The British Antarctic Survey are recruiting Zoological Field Assistants to work at Bird Island, South Georgia.
Apply before May 31st, 2009
Bird Island is home to:
700,000 nocturnal petrels
65,000 breeding fur seals
50,000 pairs of penguins
14,000 pairs of albatrosses
With room for 2 more Zoological Field Assistants on 32 month contracts!
Take your career to the extreme and work in one of the most challenging and amazing places on earth. Antarctica is where cutting edge scientific investigation - on issues such as global warming and environmental change - is happening right now.
It's where your curiosity, ambition and sense of adventure will surely lead you and we're the team to take you there.You will need to be physically capable and medically fit to work in Antarctic conditions.
At Bird Island, South Georgia, two field assistants will be recruited by BAS to help carry out fieldwork on seabirds and seals. Bird Island is small (just 6 Km long) and forms part of the South Georgia archipelago where it is buffeted by prevailing westerlies and cold winds from Antarctica to the South. It has a high annual rainfall and variable snow cover during winter. In summer tens of thousands of seals and hundreds of thousands of seabirds breed there (including 3 species of penguins and 4 species of albatrosses). Up to 10 staff (ferried in and out by ship) live in a modern research station. There is a satellite link to the outside world and comfortable accommodation.
The successful candidates will work and live on Bird Island continuously between October or November 2009 and April 2012. They will each be partly responsible for one element of a monitoring program (seals, penguins or flying birds). The learning curve is very steep and so all candidates must have previous experience of handling appropriate wild animals. BAS will provide a finishing school (at Bird Island) to hone these skills.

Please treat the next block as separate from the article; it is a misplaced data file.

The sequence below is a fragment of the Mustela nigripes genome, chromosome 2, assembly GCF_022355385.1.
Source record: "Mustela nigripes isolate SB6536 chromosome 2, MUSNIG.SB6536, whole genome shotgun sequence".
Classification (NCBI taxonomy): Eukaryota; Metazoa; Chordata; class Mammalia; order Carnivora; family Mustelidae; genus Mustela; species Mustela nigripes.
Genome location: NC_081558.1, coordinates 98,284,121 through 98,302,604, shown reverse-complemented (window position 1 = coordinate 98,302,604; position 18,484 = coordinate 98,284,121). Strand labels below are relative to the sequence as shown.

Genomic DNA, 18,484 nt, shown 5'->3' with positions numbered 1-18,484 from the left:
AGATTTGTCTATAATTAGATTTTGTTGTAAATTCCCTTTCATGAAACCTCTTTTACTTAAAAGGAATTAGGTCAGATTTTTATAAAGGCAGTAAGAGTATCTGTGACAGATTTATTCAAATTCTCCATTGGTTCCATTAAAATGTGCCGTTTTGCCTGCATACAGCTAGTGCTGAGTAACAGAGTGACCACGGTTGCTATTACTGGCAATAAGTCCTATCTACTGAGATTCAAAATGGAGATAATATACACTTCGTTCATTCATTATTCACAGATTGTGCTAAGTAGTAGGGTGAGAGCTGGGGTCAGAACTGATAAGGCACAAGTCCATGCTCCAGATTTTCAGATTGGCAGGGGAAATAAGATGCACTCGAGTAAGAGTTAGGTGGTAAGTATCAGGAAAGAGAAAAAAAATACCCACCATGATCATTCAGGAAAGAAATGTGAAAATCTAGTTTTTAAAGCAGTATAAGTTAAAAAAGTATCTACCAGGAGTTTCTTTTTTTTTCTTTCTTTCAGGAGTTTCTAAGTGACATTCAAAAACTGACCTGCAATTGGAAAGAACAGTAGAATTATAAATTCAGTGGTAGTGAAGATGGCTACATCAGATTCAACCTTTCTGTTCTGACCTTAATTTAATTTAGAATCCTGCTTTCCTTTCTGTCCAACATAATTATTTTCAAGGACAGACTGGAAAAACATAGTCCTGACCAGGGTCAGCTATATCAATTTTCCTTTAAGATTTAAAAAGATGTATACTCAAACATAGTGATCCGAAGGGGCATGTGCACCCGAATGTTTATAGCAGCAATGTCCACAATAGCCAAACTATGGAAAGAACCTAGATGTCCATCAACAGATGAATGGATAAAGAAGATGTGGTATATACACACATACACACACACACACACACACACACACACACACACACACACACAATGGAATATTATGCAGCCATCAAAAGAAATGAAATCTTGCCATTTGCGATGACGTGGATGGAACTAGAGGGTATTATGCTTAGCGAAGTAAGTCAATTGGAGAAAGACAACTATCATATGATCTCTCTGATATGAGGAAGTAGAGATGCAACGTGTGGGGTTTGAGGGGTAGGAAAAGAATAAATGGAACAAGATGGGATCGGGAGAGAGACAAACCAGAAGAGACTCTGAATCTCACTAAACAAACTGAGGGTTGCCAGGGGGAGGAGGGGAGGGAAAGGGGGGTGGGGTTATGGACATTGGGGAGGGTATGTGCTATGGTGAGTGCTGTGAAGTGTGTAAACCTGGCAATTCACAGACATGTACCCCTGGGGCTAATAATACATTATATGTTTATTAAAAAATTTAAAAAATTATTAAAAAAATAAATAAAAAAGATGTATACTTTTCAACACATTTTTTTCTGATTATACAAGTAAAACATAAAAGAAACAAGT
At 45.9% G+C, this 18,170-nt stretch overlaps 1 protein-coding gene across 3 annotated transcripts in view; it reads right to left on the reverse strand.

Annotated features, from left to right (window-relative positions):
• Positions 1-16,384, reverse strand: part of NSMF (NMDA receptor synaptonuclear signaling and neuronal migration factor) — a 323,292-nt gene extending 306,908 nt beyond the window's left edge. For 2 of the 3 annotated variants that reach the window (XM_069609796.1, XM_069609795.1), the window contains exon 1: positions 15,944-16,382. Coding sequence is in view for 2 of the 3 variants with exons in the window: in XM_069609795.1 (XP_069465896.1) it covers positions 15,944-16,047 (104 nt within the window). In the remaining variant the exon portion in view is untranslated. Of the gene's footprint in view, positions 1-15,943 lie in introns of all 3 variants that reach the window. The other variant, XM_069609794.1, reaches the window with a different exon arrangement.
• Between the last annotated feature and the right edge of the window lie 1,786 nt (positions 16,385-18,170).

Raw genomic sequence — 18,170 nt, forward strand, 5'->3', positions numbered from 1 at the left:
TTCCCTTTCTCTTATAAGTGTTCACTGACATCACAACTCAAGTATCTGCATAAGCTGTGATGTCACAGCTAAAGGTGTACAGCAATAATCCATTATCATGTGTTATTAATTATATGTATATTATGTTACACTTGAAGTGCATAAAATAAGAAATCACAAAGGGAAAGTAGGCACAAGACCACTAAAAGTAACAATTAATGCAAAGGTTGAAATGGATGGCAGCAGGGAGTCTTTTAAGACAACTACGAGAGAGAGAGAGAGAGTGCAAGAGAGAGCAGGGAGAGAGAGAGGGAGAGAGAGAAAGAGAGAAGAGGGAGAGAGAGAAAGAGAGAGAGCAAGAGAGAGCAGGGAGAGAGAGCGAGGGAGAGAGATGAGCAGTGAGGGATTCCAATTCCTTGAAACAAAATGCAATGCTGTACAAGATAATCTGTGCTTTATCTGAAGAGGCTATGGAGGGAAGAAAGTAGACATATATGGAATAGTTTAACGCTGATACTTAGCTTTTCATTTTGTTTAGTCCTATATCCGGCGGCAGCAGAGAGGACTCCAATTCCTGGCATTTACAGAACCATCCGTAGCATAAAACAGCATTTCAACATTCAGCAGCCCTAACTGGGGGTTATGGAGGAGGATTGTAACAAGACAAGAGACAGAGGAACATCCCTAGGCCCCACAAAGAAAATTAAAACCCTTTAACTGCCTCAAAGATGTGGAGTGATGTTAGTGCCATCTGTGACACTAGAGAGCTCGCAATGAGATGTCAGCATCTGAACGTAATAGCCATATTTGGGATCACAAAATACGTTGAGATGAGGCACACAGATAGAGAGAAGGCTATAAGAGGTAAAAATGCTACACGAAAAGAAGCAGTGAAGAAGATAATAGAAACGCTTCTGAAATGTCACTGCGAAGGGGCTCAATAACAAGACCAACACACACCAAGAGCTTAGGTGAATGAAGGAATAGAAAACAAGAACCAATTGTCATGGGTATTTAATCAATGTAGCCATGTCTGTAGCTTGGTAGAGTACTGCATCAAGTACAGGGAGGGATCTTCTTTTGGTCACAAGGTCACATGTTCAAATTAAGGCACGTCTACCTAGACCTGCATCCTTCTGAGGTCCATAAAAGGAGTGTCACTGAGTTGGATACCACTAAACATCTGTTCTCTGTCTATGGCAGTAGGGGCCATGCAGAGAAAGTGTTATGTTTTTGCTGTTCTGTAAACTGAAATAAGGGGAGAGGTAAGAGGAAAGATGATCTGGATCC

Fieldwork in the breeding season at Bird Island will be very intensive with long hours of data preparation afterwards, so it is important to be organised. The data will be finalised using databases and by submitting reports, observing strict deadlines at frequent intervals. These, the assistant's finished products, will underpin key research into regional and global change processes based on seabird and seal life histories, reproductive success, behaviour and diet.
The successful applicants will remain on Bird Island continuously for 30 months, where they will live with 2 other residents and up to 6 summer only visitors. Whilst everyone will be assigned duties to keep the research station running (including cooking and cleaning), the residents will have extra responsibilities (after essential pre-deployment training), such as helping to provide medical cover.
The position of zoological field assistant offers a unique opportunity for highly motivated and disciplined individuals with relevant fieldwork skills and a keen interest in wildlife that will adapt well to small island living in a challenging sub-Antarctic environment.
Qualifications and experience:
Minimum of a science degree in biology or zoology, experience of remote, unsupervised fieldwork and animal handling skills (i.e. of appropriate wild animals in their natural habitat).
Applicants must be competent and efficient managing, analysing and reporting large data sets.
Meticulous time management, attention to detail and effective communication are important attributes.
Candidates should also be able to mix well in a small and vibrant science community.
Appointments will be for a period of approximately 32 months.
Salary will be in the range of £ 20,424 - £28,091 pa pro-rata (depending on qualifications and experience).
Please quote reference: BAS 30/09
Closing date for receipt of application forms: 31st May 2009.
Interviews are to be held on 16th June 2009.
On-line application forms and further information are available on our website at
These are also available from the Personnel Section, British Antarctic Survey, High
Cross, Madingley Road, Cambridge, CB3 0ET. Tel: +44 (0)1223 221508.
We welcome applications from all sections of the community. People from ethnic minorities are currently under-represented and their applications are particularly welcome.
British Antarctic Survey